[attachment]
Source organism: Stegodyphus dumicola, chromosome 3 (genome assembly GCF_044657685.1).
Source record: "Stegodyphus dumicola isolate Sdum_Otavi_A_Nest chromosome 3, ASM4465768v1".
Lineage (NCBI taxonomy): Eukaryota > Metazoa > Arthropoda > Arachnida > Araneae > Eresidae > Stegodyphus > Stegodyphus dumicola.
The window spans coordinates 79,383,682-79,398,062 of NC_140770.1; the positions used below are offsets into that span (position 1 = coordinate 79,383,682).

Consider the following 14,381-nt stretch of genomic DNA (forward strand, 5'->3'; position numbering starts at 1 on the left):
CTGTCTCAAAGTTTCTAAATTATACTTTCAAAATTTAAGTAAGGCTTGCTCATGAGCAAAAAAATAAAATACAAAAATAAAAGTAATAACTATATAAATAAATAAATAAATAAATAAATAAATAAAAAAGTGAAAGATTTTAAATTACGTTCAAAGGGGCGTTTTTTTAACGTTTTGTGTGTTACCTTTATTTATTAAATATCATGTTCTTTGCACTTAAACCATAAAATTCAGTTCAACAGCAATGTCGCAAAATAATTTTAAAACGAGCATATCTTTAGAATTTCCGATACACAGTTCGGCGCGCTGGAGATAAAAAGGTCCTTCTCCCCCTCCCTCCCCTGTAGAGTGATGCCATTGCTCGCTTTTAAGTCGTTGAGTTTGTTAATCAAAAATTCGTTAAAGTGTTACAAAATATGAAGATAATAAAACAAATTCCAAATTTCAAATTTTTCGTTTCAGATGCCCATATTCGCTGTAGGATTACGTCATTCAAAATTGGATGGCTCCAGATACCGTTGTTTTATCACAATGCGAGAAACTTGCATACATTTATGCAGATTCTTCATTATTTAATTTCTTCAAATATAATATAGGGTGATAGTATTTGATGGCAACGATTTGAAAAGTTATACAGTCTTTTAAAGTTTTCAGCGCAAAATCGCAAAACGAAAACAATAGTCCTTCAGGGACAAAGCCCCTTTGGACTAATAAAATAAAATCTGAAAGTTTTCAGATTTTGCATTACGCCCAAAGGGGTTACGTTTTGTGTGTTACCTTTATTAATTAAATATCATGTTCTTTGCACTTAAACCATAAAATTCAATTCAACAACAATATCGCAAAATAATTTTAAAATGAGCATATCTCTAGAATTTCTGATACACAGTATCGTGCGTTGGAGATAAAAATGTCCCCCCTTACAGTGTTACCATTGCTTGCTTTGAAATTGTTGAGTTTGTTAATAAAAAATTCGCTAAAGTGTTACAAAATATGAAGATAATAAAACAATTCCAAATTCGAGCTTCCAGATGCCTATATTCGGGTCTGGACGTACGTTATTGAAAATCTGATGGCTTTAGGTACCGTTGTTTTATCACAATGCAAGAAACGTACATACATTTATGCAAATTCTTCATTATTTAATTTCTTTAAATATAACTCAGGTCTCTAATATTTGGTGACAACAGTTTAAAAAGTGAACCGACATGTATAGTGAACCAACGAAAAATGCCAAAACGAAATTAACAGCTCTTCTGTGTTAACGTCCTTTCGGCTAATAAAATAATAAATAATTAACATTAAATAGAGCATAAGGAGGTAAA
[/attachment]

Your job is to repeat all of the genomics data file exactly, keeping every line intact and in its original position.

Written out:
Source organism: Stegodyphus dumicola, chromosome 3 (genome assembly GCF_044657685.1).
Source record: "Stegodyphus dumicola isolate Sdum_Otavi_A_Nest chromosome 3, ASM4465768v1".
Lineage (NCBI taxonomy): Eukaryota > Metazoa > Arthropoda > Arachnida > Araneae > Eresidae > Stegodyphus > Stegodyphus dumicola.
The window spans coordinates 79,383,682-79,398,062 of NC_140770.1; the positions used below are offsets into that span (position 1 = coordinate 79,383,682).

Consider the following 14,381-nt stretch of genomic DNA (forward strand, 5'->3'; position numbering starts at 1 on the left):
CTGTCTCAAAGTTTCTAAATTATACTTTCAAAATTTAAGTAAGGCTTGCTCATGAGCAAAAAAATAAAATACAAAAATAAAAGTAATAACTATATAAATAAATAAATAAATAAATAAATAAATAAAAAAGTGAAAGATTTTAAATTACGTTCAAAGGGGCGTTTTTTTAACGTTTTGTGTGTTACCTTTATTTATTAAATATCATGTTCTTTGCACTTAAACCATAAAATTCAGTTCAACAGCAATGTCGCAAAATAATTTTAAAACGAGCATATCTTTAGAATTTCCGATACACAGTTCGGCGCGCTGGAGATAAAAAGGTCCTTCTCCCCCTCCCTCCCCTGTAGAGTGATGCCATTGCTCGCTTTTAAGTCGTTGAGTTTGTTAATCAAAAATTCGTTAAAGTGTTACAAAATATGAAGATAATAAAACAAATTCCAAATTTCAAATTTTTCGTTTCAGATGCCCATATTCGCTGTAGGATTACGTCATTCAAAATTGGATGGCTCCAGATACCGTTGTTTTATCACAATGCGAGAAACTTGCATACATTTATGCAGATTCTTCATTATTTAATTTCTTCAAATATAATATAGGGTGATAGTATTTGATGGCAACGATTTGAAAAGTTATACAGTCTTTTAAAGTTTTCAGCGCAAAATCGCAAAACGAAAACAATAGTCCTTCAGGGACAAAGCCCCTTTGGACTAATAAAATAAAATCTGAAAGTTTTCAGATTTTGCATTACGCCCAAAGGGGTTACGTTTTGTGTGTTACCTTTATTAATTAAATATCATGTTCTTTGCACTTAAACCATAAAATTCAATTCAACAACAATATCGCAAAATAATTTTAAAATGAGCATATCTCTAGAATTTCTGATACACAGTATCGTGCGTTGGAGATAAAAATGTCCCCCCTTACAGTGTTACCATTGCTTGCTTTGAAATTGTTGAGTTTGTTAATAAAAAATTCGCTAAAGTGTTACAAAATATGAAGATAATAAAACAATTCCAAATTCGAGCTTCCAGATGCCTATATTCGGGTCTGGACGTACGTTATTGAAAATCTGATGGCTTTAGGTACCGTTGTTTTATCACAATGCAAGAAACGTACATACATTTATGCAAATTCTTCATTATTTAATTTCTTTAAATATAACTCAGGTCTCTAATATTTGGTGACAACAGTTTAAAAAGTGAACCGACATGTATAGTGAACCAACGAAAAATGCCAAAACGAAATTAACAGCTCTTCTGTGTTAACGTCCTTTCGGCTAATAAAATAATAAATAATTAACATTAAATAGAGCATAAGGAGGTAAA